Chicago's lone Eritrean restaurant gets a second life in a new spot.
1/10Photograph: Martha WilliamsIlen Mezengi of Den Den
2/10Photograph: Martha WilliamsIlen Mezengi of Den Den
3/10Photograph: Martha WilliamsIlen Mezengi of Den Den
4/10Photograph: Martha WilliamsDen Den
5/10Photograph: Martha WilliamsCoffee beans roasting at Den Den
6/10Photograph: Martha WilliamsChef-owner Ilen Mezengi roasts coffee beans at Den Den
7/10Photograph: Martha WilliamsCoffee at Den Den
8/10Photograph: Martha WilliamsIlen Mezengipours coffee at Den Den
9/10Photograph: Martha WilliamsIlen Mezengipours coffee at Den Den
10/10Photograph: Martha WilliamsCoffee at Den Den
By Heather Shouse|
What’s the difference between Eritrean and Ethiopian food? “Spaghetti,” Michael Mezengi tells me. Makes sense. Before it declared independence from Ethiopia in 1993, Eritrea, bordered by Sudan, Djibouti and Ethiopia, was an Italian colony from the late 1800s through the mid-1900s. The spaghetti stuck. So did both Italy and Ethiopia’s love of coffee.
As Mezengi gives an account of his three decades in Chicago since leaving Eritrea, his wife, Ilen, squats before a small stove in the front area of their Rogers Park restaurant, Den Den. She shakes a pot back and forth over the burner, rattling the Ethiopian coffee beans inside as they turn from green to chocolaty brown. The scent of coffee wafts into the air and mingles with perpetually burning incense. Ilen then grinds the beans, adds them to water in a clay pot known as a jebena, then sets it on the burner to percolate. “She will do this three times,” Mezengi says. “That’s the custom. We’ll drink three cups, and we’ll eat popcorn because you can’t have one without the other.”
It’s the same coffee ritual you’ll find in most Ethiopian restaurants, and Den Den’s menu, slightly expanded from the version at the Mezengis’ former restaurant, Peacock, which they ran for a decade until it was razed to make way for the Edgewater Public Library expansion, may look familiar as well. But while much of the food is identical to the area’s Ethiopian restaurants, the Eritrean community sees the differences and embraces them: wat (stewed meat in chili paste) is listed as tsebhi, tej (honey wine) is called mess, and conversation among Mezengi’s coffee-sipping brethren from his cabbie years is in Tigrinya, the most common language of Eritrea.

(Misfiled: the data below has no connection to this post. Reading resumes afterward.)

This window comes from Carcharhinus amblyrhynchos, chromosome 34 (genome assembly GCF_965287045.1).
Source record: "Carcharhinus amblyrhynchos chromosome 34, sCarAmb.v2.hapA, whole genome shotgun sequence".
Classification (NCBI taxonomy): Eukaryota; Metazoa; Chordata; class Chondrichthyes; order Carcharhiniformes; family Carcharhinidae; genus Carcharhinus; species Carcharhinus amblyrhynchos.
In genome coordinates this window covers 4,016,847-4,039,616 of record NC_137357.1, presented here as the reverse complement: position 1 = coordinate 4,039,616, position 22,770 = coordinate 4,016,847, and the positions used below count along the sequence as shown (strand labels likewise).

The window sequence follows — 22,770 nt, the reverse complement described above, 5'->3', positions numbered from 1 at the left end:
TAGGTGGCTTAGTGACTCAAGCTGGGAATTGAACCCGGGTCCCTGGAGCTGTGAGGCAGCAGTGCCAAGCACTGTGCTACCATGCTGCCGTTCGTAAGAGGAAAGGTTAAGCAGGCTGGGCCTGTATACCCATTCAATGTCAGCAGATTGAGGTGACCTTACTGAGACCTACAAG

Ilen brings out platters brimming with softened spinach, creamy lentils, pieces of hen and hardboiled egg soaked through with the gingery, garlicky chili paste berbere. Since the move to the new space (“the fresh start,” as Mezengi calls it), Ilen has also added breakfast dishes like silsi, eggs scrambled in oniony tomato sauce, and a frittata dotted with ricotta. More Italian influence? “Maybe, but these are ours so long as they are Eritrean,” Mezengi says. “Like me, I’ve been in Chicago longer than I was in Eritrea and had three children here, so I am American. But here, in Den Den, we are Eritrean.”